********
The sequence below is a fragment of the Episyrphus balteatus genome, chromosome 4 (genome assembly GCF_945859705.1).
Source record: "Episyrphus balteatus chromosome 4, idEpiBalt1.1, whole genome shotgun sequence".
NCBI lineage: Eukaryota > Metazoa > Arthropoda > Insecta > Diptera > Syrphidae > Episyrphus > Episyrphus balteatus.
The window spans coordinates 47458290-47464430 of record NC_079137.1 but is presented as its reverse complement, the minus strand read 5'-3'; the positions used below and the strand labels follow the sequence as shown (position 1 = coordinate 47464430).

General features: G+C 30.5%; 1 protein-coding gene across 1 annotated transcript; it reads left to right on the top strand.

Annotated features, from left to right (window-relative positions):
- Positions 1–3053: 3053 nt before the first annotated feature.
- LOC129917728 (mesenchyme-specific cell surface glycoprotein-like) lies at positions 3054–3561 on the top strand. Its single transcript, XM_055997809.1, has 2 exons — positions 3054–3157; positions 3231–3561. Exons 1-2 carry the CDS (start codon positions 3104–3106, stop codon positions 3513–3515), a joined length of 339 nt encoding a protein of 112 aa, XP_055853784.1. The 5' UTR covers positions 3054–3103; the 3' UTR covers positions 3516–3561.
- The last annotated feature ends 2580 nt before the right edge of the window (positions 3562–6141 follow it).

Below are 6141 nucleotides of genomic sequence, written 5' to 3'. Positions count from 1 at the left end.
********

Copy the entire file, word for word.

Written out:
The sequence below is a fragment of the Episyrphus balteatus genome, chromosome 4 (genome assembly GCF_945859705.1).
Source record: "Episyrphus balteatus chromosome 4, idEpiBalt1.1, whole genome shotgun sequence".
NCBI lineage: Eukaryota > Metazoa > Arthropoda > Insecta > Diptera > Syrphidae > Episyrphus > Episyrphus balteatus.
The window spans coordinates 47458290-47464430 of record NC_079137.1 but is presented as its reverse complement, the minus strand read 5'-3'; the positions used below and the strand labels follow the sequence as shown (position 1 = coordinate 47464430).

General features: G+C 30.5%; 1 protein-coding gene across 1 annotated transcript; it reads left to right on the top strand.

Annotated features, from left to right (window-relative positions):
- Positions 1–3053: 3053 nt before the first annotated feature.
- LOC129917728 (mesenchyme-specific cell surface glycoprotein-like) lies at positions 3054–3561 on the top strand. Its single transcript, XM_055997809.1, has 2 exons — positions 3054–3157; positions 3231–3561. Exons 1-2 carry the CDS (start codon positions 3104–3106, stop codon positions 3513–3515), a joined length of 339 nt encoding a protein of 112 aa, XP_055853784.1. The 5' UTR covers positions 3054–3103; the 3' UTR covers positions 3516–3561.
- The last annotated feature ends 2580 nt before the right edge of the window (positions 3562–6141 follow it).

Below are 6141 nucleotides of genomic sequence, written 5' to 3'. Positions count from 1 at the left end.